New fungal pathogens are threatening the most ecologically and culturally important native tree in Hawai‘i, ‘ōhi‘a (Metrosideros spp.). Two undescribed taxa of Ceratocystis cause Rapid ‘Ōhi‘a Death (ROD), destroying large stands of ‘ōhi‘a forest on Hawai‘i Island. In preparation for the potential future spread of ROD across the state, seeds of all Metrosideros taxa on all the Hawaiian islands need to be collected, banked, and reciprocated, for resistance testing and for use in potential, future reintroductions. One of the main challenges in initiating a coordinated effort to collect seeds on Kaua‘i is deciding how much seed to collect and from which locations. Seed zones, geographically delineated areas within which seed from originating zone can be transferred to help ensure material is ecologically appropriate for the local environment, were not established in Hawai‘i. Staff from the National Tropical Botanical Garden (NTBG) and Hawai‘i Department of Land and Natural Resources, Division of Forestry and Wildlife, worked together to create generalized provisional seed zones for the island of Kaua‘i. Further, a proposal submitted to the Hawai‘i Tourism Authority by NTBG, to collect, bank and reciprocate seed collections, was supported. Across all 10 seed zones and all four Metrosideros taxa native to Kaua‘i, our collection goal for 2018 is between 6 and 20 million seeds, through both single and bulk seed collections, from over 1,000 individual trees. This work is currently underway.

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Thursday, May 3, 2018

Johnny Randall and Michael Kunz (North Carolina Botanical Garden, University of North Carolina at Chapel Hill), and Jamie Winshell, Corbin D. Jones and Gregory P. Copenhaver (Department of Biology and Integrative Program for Biological & Genome Sciences,University of North Carolina at Chapel Hill)

Venus’ flytrap (Dionaea muscipula) is the most widely recognized carnivorous plant, and endemic to only 100 km landward radius around Wilmington, North Carolina, USA. Although a few large populations occur on protected lands, the number of individuals is declining, entire populations are being extirpated, and a seemingly secure species is now vulnerable to local extinction and loss of wild genetic variation. We used Restriction site-Associated DNA sequencing (RAD-seq) to evaluate the genetic architecture of Venus flytrap populations across its entire range. In addition, we collected and banked over 25,000 seeds from 20 populations as a long-term conservation resource. Initial analysis of 160 RAD-seq derived markers indicate limited genetic variation within the first population sampled. Genetic variation was surprisingly heterogeneous across loci with some populations harboring appreciable variation and others harboring next to none. This initial analysis is ongoing for approximately 150 populations to provide a high-resolution assessment of the existing genetic variation, which will help guide future conservation efforts and understand species phylogeography.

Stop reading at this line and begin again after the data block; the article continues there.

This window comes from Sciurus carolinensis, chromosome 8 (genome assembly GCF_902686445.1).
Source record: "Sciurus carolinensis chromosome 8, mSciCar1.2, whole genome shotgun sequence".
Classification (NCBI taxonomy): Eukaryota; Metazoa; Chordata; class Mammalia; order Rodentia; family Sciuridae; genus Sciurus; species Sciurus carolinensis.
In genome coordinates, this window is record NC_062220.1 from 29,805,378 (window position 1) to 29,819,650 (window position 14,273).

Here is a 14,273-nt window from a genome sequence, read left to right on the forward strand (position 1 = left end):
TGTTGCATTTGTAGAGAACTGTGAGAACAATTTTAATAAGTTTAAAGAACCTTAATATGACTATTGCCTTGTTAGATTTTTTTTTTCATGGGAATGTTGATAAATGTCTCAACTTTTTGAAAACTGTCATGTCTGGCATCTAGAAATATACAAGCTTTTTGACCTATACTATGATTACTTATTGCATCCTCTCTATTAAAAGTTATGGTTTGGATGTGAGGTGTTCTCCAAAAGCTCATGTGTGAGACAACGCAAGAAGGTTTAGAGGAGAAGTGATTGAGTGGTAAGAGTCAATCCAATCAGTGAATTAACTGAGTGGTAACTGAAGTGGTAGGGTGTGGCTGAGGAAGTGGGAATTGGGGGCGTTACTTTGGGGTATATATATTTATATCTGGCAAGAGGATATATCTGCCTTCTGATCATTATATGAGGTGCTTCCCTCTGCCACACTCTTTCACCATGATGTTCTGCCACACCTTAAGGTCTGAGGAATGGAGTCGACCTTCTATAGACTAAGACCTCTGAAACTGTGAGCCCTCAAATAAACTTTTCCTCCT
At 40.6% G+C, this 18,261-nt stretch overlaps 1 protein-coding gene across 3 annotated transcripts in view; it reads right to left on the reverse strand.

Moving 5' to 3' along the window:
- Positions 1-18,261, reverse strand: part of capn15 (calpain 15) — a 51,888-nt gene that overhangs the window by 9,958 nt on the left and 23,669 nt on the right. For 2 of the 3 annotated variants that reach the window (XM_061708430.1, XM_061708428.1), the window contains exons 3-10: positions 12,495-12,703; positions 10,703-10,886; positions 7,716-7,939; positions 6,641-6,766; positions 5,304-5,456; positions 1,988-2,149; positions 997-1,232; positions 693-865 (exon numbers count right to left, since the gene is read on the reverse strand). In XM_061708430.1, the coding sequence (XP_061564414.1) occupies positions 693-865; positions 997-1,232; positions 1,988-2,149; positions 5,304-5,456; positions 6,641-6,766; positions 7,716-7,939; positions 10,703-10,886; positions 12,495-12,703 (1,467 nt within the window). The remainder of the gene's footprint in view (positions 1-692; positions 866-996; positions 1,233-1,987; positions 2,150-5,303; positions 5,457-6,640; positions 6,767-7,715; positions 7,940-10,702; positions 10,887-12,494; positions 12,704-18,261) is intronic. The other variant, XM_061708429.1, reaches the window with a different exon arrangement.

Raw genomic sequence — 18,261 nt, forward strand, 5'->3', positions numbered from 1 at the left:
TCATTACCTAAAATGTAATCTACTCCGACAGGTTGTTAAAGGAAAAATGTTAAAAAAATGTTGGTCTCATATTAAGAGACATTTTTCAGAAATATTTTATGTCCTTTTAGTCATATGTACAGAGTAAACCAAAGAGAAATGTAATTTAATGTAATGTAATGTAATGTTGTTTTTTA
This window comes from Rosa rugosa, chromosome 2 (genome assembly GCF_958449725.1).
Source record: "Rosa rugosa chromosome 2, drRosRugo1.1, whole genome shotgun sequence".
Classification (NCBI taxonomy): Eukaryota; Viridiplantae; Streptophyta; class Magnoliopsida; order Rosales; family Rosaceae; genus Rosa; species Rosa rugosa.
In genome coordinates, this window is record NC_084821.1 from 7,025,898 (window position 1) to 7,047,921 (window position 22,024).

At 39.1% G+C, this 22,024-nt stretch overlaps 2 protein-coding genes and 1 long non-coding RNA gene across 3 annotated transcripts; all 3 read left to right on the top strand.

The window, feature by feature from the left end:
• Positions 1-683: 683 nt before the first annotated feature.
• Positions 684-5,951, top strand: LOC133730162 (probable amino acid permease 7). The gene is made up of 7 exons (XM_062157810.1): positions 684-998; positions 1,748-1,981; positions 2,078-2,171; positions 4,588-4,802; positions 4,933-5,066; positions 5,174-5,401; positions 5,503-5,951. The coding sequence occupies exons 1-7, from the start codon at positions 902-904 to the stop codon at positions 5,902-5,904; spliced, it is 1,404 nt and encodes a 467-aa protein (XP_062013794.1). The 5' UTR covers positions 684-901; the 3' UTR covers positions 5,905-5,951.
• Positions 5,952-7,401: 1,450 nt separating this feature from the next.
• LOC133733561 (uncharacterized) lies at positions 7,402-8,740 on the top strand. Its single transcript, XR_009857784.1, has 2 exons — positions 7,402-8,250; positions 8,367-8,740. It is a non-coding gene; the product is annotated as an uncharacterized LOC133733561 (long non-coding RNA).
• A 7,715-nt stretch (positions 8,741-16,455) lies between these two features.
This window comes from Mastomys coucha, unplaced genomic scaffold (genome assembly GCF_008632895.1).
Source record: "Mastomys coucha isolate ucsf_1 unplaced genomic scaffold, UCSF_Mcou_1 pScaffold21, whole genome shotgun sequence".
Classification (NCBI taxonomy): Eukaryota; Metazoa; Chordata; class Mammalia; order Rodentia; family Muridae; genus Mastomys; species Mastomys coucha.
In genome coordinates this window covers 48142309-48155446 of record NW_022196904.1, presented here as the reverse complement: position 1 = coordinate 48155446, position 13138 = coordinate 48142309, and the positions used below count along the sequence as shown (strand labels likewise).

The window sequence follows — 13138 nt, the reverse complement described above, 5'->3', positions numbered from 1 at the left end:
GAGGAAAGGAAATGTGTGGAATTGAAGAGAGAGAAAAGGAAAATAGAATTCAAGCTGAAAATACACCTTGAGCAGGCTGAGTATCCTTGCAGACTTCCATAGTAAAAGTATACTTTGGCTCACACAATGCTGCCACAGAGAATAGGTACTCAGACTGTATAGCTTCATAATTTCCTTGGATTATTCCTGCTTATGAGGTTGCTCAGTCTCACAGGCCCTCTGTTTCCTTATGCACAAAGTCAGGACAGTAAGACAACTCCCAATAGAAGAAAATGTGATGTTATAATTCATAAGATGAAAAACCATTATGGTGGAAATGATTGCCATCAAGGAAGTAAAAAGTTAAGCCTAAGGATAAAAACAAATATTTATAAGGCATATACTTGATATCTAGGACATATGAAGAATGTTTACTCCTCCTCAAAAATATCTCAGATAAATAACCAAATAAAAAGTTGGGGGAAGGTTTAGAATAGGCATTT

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Thursday, May 3, 2018

Emily E. D. Coffey, Ph.D., Atlanta Botanical Garden

Torreya taxifolia, known as the Florida Torreya, is one of the rarest conifers in the world. Once found as a canopy tree, Torreya is an evergreen dioecious tree endemic to a narrow range of bluffs and ravines adjacent to the Apalachicola River in northwest Florida and extreme southwest Georgia. In the mid-Twentieth Century, this species suffered a catastrophic decline as all reproductive age trees died from a disease (Fusarium torrayae) that remained unknown until very recently. In the decades that followed, this species did not recover. What remains is a population approximately 0.22% of its original size, which is subjected to changes in hydrology, forest structure, heavy browsing by deer, loss of reproduction capability, as well as dieback from fungal disease. Atlanta Botanical Garden’s dedication and efforts to protect Torreya has furthered understanding of its ecology and life cycle as well as the decline of this once majestic species. We present the new in-situ and ex-situ seed experiment we are conducting at ABG as part of the recovery effort for this species.

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Friday, May 4, 2018

Holly Forbes, University of California Botanical Garden at Berkeley

UC Berkeley has an annual fundraising campaign encouraging donations during a 24-hour extravaganza called the Big Give. Each unit on campus is encouraged to participate by way of incentives (more social media posts by the public, more money provided by campus as a bonus). We focused our outreach for this effort on our popular conservation program. Donations were modest the first year when modest efforts were applied. Staff time and effort were stepped up for the second and third year, resulting in much better return ($40K). These campaigns were seeded ahead of time by established donors and print and social media were heavily utilized to reach potential donors on the day of the Big Give. In addition to financial contributions toward conservation, the Big Give helped us to better publicize our conservation program.

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Friday, May 4, 2018

Christa Horn and Joyce Maschinski, San Diego Zoo Global and Center for Plant Conservation

The primary purpose of a conservation collection is to support species’ survival and reduce the extinction risk of globally and/or regionally rare species. A conservation collection is an ex situ (offsite) collection of seeds, plant tissues, or whole plants that has accurate records of provenance, maternal lines differentiated, and diverse genetic representation of a species’ wild populations. To be most useful for species survival in the wild, a conservation collection should have depth, meaning that it contains seeds, tissues or whole plants of at least 50 unrelated mother plants, and breadth, meaning it consists of accessions from multiple populations across the range of the species. Conservation collections of seeds should have tests of initial germination and viability, cultivation protocols developed, and periodic testing of long-term viability.

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Date Recorded: 
Friday, May 4, 2018